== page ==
The Future of the Dollar
U.S. Financial Power Depends on Washington, Not Beijing
Russian President Vladimir Putin might have intervened in Syria promising to end the conflict there, but things on the ground are only going to get worse, and Putin’s drive to subvert Western interests will only increase.
Russia’s ominous military buildup in Syria represents the most significant projection of force beyond the territory of the former Soviet Union since the Cold War. In the past few days, Russia has initiated a series of airstrikes against Syrian regime opponents. It has begun operating advanced offensive hardware, including fixed wing Su-24, 25, and 27 fighter jets, attack helicopters, drone aircraft, main battle tanks, and SA-22 surface-to-air missile batteries from its new base in Latakia, which is in the backyard of Assad’s stronghold.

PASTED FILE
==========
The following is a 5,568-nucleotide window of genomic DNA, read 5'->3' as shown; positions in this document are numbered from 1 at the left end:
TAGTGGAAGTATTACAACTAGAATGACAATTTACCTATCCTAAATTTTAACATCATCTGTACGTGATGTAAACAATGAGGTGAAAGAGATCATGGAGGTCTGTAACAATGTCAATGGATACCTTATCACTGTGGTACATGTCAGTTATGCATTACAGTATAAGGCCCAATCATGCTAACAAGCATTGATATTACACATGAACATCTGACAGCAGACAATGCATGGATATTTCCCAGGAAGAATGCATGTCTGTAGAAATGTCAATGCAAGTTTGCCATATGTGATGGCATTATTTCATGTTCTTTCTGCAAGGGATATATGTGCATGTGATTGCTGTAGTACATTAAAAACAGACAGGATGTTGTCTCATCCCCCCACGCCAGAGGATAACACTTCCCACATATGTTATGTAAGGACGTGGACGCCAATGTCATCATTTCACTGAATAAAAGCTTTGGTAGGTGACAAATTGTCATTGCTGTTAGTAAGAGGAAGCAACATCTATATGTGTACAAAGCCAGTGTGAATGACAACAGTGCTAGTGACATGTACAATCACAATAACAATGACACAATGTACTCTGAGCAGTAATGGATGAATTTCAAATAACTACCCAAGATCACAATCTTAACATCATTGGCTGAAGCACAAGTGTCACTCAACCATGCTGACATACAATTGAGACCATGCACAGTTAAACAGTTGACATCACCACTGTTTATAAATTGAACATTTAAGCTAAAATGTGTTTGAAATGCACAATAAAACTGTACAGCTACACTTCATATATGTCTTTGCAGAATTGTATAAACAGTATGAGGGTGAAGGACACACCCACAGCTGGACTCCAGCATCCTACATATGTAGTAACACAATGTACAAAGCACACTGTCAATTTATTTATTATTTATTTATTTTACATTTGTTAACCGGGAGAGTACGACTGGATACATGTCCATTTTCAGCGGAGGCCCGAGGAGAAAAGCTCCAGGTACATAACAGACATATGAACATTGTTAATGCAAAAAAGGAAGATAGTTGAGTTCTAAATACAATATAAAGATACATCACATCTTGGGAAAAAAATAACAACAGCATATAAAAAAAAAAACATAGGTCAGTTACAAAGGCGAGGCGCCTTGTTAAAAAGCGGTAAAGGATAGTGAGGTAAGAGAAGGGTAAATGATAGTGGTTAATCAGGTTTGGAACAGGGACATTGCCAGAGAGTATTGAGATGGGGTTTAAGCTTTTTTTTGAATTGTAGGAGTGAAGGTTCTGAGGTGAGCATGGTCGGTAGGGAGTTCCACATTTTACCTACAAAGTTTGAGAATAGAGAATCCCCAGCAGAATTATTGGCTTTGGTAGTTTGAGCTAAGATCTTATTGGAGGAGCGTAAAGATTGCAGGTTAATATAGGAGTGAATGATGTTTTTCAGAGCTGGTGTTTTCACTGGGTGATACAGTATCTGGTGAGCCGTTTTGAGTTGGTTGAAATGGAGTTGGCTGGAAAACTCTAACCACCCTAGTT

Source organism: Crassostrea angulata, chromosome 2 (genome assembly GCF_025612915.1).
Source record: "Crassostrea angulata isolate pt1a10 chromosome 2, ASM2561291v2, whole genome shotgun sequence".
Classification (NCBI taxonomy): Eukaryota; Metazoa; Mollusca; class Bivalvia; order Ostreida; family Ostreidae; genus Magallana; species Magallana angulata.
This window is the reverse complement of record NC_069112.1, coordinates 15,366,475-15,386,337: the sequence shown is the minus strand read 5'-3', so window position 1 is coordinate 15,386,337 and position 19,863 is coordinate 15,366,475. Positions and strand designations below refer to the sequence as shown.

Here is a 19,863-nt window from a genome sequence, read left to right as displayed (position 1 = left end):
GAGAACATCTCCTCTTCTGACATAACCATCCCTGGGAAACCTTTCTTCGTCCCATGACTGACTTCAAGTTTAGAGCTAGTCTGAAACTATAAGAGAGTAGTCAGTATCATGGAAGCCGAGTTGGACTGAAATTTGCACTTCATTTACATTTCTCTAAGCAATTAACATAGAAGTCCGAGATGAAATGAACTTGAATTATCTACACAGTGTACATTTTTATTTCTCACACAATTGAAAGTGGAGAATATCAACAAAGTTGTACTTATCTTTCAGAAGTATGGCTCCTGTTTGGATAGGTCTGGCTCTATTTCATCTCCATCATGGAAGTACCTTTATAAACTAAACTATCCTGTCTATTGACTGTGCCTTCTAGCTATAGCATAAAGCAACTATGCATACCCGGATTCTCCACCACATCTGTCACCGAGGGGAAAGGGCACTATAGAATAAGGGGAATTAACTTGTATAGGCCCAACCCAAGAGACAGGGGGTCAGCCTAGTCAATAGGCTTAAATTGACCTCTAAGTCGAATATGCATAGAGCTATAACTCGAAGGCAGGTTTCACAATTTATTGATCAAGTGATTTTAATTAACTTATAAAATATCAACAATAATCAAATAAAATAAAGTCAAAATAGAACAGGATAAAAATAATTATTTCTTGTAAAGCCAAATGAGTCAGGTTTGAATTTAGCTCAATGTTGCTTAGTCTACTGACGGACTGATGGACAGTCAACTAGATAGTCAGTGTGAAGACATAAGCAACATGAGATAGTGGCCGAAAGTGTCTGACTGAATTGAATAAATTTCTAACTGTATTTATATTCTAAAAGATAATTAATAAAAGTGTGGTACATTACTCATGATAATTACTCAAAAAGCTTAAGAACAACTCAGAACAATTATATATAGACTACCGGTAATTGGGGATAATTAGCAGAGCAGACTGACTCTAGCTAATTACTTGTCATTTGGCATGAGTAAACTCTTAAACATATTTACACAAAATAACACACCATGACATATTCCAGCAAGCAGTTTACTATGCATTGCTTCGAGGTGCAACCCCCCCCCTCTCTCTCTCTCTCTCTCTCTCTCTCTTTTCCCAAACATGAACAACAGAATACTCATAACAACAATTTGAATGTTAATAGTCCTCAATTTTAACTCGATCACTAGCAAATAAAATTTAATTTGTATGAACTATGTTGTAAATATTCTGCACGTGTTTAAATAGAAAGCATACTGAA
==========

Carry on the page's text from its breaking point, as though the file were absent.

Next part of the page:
Although Russia uses the threat of the Islamic State (also called ISIS) as cover, the Russian campaign is in fact geared toward keeping the Bashar al-Assad regime in power in